Dude, You're Gettin' A Car

By Larry Dignan  |  Posted 2003-08-01 Email Print this article Print
 
 
 
 
 
 
 

Build-To-Order, Inc. is starting a custom-manufacturing business from scratch, to revamp the automaking industry the same way Dell reshaped computer making.

SANTA MONICA, Calif. — Scott Painter is a car guy. At age 12, he started an auto detailing service. For $40 a pop, he'd pick up your car, drive it around the neighborhood on the sly and deliver a sparkling vehicle back to you. Half of the 14 businesses the serial entrepreneur has started—including Web site CarsDirect—involved automobiles.

"I've always loved cars," says Painter, 34. "The auto detailing was mostly about driving the cars around the block."

Now he wants to be the custom car guy. Painter is in the process of launching Build-To-Order Inc., a company that aims to do for manufacturing and marketing of autos what Dell Computer did for personal computers.

Chairman Painter sketches out the grand plan as he flies along Interstate 10 West in his BMW 745i to an old Air Force base in San Bernardino. This is the proposed site of BTO's first plant, just off of fabled Route 66. The location, an international trade zone, will enable BTO to fly in parts and then send finished product out by rail or truck. It's also a short hop to Los Angeles International Airport and the Port of Long Beach.

At this site, the company he chairs plans to build highly customized vehicles starting at $35,000, by outsourcing just about all aspects of their construction to suppliers whom he consolidates on this spot. If successful, BTO can post net profit margins he estimates at between 15% and 20%, unheard of in an industry where the bottom-line margin ranges from zero to 3%. BTO will have 400 employees, excluding suppliers. In 2002, Ford's North American operations averaged 162,000 employees.

When BMWs attack: Check out Baseline's article on appliances run amok.

If successful, a wholly new American maker of automobiles will create customized cars in low volume—fewer than 20,000 cars under one model. To achieve that distinction, Painter is thinking in computing terms, trying to wrench into existence what he calls an "open source" car.

Build-To-Order will publish specifications for all parts of the car, to encourage suppliers to build components to standard sockets and sizes. As a result, by Painter's plan, customers could choose from 90 different stereos. Ralph Lauren would provide seats in a host of fabrics and colors. Even Prada seats are not out of the question.

BTO's first car, which individuals watching the startup say will be called Auburn, is a fastback that slightly resembles the Chrysler Pacifica. The Auburn nameplate has not surfaced since the Great Depression.

The Auburn will use ready-to-hook-together modules, says Painter. Suppliers such as Johnson Controls, which makes interiors for General Motors and Ford, can use snazzy dashboards that otherwise would never see the light of day because they aren't produced in volume. Door panels from suppliers such as Magna International and Lear will have parts that can be customized with leather, khaki or another fabric.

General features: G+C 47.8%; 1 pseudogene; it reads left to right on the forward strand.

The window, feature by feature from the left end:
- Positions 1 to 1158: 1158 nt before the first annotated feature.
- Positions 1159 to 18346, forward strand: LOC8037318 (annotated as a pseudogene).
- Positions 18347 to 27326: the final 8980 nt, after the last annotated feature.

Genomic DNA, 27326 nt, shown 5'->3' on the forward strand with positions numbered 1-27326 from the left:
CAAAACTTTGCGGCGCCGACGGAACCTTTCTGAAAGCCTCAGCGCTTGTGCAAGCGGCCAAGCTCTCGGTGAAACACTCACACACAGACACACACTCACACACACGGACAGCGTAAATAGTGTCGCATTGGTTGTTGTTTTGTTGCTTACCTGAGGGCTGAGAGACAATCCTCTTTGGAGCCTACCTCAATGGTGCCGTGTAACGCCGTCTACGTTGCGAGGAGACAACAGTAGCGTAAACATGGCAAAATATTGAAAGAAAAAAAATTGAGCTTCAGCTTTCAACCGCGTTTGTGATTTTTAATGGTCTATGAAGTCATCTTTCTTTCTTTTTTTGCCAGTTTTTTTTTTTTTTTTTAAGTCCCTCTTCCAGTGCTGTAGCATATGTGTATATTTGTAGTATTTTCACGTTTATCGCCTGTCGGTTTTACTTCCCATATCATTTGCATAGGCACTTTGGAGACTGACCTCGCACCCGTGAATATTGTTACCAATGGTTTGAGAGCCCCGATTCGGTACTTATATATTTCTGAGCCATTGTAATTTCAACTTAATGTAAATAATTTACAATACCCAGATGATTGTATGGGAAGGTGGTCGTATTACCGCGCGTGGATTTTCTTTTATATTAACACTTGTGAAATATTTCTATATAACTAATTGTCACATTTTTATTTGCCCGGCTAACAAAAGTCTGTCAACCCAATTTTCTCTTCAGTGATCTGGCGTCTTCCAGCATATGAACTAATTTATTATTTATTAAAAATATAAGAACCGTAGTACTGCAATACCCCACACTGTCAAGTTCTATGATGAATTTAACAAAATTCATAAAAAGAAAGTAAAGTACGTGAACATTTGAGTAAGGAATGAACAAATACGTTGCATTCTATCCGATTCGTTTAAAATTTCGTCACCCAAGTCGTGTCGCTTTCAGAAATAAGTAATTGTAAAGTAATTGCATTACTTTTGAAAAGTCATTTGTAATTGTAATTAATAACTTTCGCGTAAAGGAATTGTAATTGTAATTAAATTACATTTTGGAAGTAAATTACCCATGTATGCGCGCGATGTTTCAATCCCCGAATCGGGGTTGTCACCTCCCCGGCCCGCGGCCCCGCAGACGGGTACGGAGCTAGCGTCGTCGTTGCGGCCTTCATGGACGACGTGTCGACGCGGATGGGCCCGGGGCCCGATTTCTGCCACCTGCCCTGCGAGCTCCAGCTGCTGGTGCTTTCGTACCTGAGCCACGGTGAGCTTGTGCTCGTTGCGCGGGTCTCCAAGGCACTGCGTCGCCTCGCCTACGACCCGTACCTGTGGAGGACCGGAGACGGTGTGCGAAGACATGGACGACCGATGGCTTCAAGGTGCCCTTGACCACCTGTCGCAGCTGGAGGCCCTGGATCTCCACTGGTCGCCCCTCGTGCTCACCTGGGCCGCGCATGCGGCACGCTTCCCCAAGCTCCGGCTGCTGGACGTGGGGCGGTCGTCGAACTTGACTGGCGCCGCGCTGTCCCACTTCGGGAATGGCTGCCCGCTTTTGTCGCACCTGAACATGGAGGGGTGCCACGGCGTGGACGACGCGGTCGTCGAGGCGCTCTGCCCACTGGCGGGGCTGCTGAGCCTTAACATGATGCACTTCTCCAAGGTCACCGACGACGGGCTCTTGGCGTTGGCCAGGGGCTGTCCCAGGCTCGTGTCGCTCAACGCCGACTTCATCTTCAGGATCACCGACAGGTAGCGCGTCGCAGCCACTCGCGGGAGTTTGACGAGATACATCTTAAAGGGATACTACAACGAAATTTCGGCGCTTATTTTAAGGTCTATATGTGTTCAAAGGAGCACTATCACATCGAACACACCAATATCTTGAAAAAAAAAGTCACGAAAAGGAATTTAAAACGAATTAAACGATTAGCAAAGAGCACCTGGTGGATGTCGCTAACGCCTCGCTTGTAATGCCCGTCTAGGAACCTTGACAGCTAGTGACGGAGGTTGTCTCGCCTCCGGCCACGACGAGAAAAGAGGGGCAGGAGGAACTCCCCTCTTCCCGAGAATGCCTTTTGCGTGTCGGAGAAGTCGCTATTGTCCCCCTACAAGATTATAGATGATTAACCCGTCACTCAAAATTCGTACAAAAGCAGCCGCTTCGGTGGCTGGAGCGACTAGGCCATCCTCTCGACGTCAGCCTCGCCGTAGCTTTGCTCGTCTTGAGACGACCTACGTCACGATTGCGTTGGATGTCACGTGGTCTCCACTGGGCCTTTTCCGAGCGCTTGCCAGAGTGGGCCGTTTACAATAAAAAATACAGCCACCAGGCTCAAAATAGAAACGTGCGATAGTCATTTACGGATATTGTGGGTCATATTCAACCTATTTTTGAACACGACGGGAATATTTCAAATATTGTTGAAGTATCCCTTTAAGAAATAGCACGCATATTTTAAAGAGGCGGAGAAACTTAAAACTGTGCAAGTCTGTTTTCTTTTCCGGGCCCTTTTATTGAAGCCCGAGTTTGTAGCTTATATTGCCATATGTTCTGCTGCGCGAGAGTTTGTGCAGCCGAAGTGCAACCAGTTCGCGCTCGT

Like Dell, this will allow Build-To-Order to rely on suppliers to keep the pieces of the product up to date. And the customer still gets a state-of-the-art vehicle. "Building a car isn't rocket science," says Painter. "Ten years ago it was, but now all that knowledge is for hire."

Can BTO pull it off? Read all about Auburn's chances in the market.

Build-To-Order's specialty will be assembly. Painter has divvied up the car into 13 modules such as interiors, chassis, panels and braking systems. Each will be pulled together by a supplier, such as Johnson Control or Dana. Each supplier's factory will sit around a cross—the assembly line—which resembles a street intersection. And each of those suppliers' factories may in turn be ringed by parts vendors that supply components that arrive minutes before being used in, say, a transmission.

For BTO to be successful, this will mean "real-time" management of such potential suppliers as chassis maker Visteon, steering vendor TRW and fuel injection systems maker Robert Bosch. To make that work, BTO's information system will have to exchange data with the existing systems of a disparate set of suppliers. In turn, each of those module suppliers' systems must communicate effortlessly with the parts suppliers outside their dock doors.

Sam Starr, CEO of Sterling Commerce, an e-commerce software company, says BTO is essentially doing what Dell and Cisco Systems do: assemble the best available pieces. In effect, it's managing a network of manufacturers, none of which it controls.

"They will need a Swiss Army Knife integration broker that can be seamless and handle multiple standards," says Starr. "They'll have to say, 'We'll take anything for now' and get suppliers to agree" on methods of communicating later.

Next page: Building the systems behind BTO.



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Business Editor
ldignan@ziffdavisenterprise.com
Larry formerly served as the East Coast news editor and Finance Editor at CNET News.com. Prior to that, he was editor of Ziff Davis Inter@ctive Investor, which was, according to Barron's, a Top-10 financial site in the late 1990s. Larry has covered the technology and financial services industry since 1995, publishing articles in WallStreetWeek.com, Inter@ctive Week, The New York Times, and Financial Planning magazine. He's a graduate of the Columbia School of Journalism.
 
 
 
 
 
 

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